Six Panel Landscape Screen from Unkoku To-eki School

Unkoku to-eki school.
Six-panel folding screen paper;  Ink, Watercolours, and Gold Leaf.
Edo Period (17th-18th Century)
W 372cm x H 170cm

Exhibited at the Manggha Museum, Krakow (2014)

Provenance: The Manno Art Museum, Japan .

SKU: 2938 Category:

This fabulous screen shows the best of the Unkoku school. The anonymous artist must have been well versed in Chinese ink painting with its subdued palette and delicate outlines. This is especially well visible in the parts of the stream and mountains emerging from clouds in the far distance. All this was juxtaposed with a local splash of colours and the Japanese love of gold. Worthy of note is the realism of the plants and birds contrasted with large areas of the painting covered with abstract gold clouds. The irregular placement of the gold foil squares is indicative of the age of the screen.

The distant mountains are adorned with autumnal foliage, whereas camellias, bamboo and snow-clad willow branches evoke winter. It seems like this screen must have had another one to match, depicting spring and summer, thus making a pair. The changing season are a great way to underline the transience of nature and life.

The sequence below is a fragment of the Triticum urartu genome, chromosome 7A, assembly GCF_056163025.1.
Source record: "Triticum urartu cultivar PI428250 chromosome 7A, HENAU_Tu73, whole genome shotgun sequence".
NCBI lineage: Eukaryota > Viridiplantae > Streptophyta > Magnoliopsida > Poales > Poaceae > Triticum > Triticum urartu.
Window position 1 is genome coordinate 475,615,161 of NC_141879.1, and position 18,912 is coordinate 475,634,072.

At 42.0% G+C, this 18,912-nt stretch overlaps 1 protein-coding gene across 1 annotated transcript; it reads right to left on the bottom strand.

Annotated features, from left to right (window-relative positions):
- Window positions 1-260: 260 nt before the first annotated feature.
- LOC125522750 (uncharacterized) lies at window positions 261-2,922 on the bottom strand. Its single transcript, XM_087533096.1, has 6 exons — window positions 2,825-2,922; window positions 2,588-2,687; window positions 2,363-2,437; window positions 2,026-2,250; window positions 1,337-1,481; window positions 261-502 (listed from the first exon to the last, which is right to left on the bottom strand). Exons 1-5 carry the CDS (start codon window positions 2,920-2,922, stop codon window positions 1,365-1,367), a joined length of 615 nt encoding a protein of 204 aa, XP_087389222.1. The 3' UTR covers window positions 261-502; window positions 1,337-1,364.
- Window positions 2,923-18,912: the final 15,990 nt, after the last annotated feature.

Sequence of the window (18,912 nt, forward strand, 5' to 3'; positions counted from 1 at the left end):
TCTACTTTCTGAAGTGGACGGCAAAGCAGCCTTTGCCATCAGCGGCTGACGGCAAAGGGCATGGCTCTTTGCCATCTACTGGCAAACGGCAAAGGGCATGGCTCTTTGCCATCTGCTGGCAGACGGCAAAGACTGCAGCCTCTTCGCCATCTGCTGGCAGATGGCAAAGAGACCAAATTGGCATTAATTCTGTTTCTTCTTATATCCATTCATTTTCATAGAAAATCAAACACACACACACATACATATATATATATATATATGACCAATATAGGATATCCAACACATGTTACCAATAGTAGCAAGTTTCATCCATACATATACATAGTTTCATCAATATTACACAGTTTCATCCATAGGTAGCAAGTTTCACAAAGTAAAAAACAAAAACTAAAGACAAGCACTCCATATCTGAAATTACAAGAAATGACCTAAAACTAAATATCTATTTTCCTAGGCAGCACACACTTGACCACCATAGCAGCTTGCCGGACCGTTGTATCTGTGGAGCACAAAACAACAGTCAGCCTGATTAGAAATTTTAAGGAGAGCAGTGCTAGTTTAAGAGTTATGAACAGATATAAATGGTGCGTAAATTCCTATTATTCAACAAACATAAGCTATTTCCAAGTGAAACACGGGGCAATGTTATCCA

This idea is completed by the birds depicted here, all bearing deep symbolic meaning and complementing the iconographical program of the screen. Perched on the willow tree stump is a kingfisher. These birds breed in winter and are symbol of endurance, but also peace and prosperity. In Japanese art , the heron is one of the symbol of Buddhist purity. Furthermore, because of its habit of standing absolutely still with closed eyes, the heron is an example of meditation for Buddhist adepts.

This particular painting also shows how to ‘read’ a Japanese screen. Typically the composition has three main faces points: the sides and the middle joining (if we are dealing with a pair). The side areas are painted as in close-up, the middle as from a far distance or a high vantage point. We continue reading from right to left according to the Asian custom of writing. Signatures, if any, are placed on the outside panels. This scheme is often used in seasonal landscapes like this one.